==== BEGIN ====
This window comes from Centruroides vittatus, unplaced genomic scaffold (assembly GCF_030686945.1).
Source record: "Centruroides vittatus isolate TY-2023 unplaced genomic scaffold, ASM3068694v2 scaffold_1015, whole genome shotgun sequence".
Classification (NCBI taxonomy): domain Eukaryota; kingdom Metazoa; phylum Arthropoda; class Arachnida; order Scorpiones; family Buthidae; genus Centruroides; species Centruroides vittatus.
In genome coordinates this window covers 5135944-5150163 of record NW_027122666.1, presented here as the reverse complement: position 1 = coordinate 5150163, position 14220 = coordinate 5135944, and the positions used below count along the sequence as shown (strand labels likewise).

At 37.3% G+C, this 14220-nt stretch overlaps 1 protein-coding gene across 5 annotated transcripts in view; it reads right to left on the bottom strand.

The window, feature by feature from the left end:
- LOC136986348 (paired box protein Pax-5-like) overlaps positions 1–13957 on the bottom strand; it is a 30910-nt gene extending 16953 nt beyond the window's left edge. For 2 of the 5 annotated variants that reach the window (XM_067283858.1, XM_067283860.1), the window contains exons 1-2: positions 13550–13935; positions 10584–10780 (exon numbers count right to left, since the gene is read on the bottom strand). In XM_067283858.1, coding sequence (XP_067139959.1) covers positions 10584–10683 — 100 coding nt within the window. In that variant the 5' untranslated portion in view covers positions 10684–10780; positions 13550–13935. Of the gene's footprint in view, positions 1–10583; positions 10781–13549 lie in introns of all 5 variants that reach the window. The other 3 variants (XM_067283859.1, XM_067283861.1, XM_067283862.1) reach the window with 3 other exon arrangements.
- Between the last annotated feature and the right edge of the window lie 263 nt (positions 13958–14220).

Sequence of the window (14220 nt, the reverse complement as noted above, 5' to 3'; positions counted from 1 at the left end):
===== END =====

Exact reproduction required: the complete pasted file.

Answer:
This window comes from Centruroides vittatus, unplaced genomic scaffold (assembly GCF_030686945.1).
Source record: "Centruroides vittatus isolate TY-2023 unplaced genomic scaffold, ASM3068694v2 scaffold_1015, whole genome shotgun sequence".
Classification (NCBI taxonomy): domain Eukaryota; kingdom Metazoa; phylum Arthropoda; class Arachnida; order Scorpiones; family Buthidae; genus Centruroides; species Centruroides vittatus.
In genome coordinates this window covers 5135944-5150163 of record NW_027122666.1, presented here as the reverse complement: position 1 = coordinate 5150163, position 14220 = coordinate 5135944, and the positions used below count along the sequence as shown (strand labels likewise).

At 37.3% G+C, this 14220-nt stretch overlaps 1 protein-coding gene across 5 annotated transcripts in view; it reads right to left on the bottom strand.

The window, feature by feature from the left end:
- LOC136986348 (paired box protein Pax-5-like) overlaps positions 1–13957 on the bottom strand; it is a 30910-nt gene extending 16953 nt beyond the window's left edge. For 2 of the 5 annotated variants that reach the window (XM_067283858.1, XM_067283860.1), the window contains exons 1-2: positions 13550–13935; positions 10584–10780 (exon numbers count right to left, since the gene is read on the bottom strand). In XM_067283858.1, coding sequence (XP_067139959.1) covers positions 10584–10683 — 100 coding nt within the window. In that variant the 5' untranslated portion in view covers positions 10684–10780; positions 13550–13935. Of the gene's footprint in view, positions 1–10583; positions 10781–13549 lie in introns of all 5 variants that reach the window. The other 3 variants (XM_067283859.1, XM_067283861.1, XM_067283862.1) reach the window with 3 other exon arrangements.
- Between the last annotated feature and the right edge of the window lie 263 nt (positions 13958–14220).

Sequence of the window (14220 nt, the reverse complement as noted above, 5' to 3'; positions counted from 1 at the left end):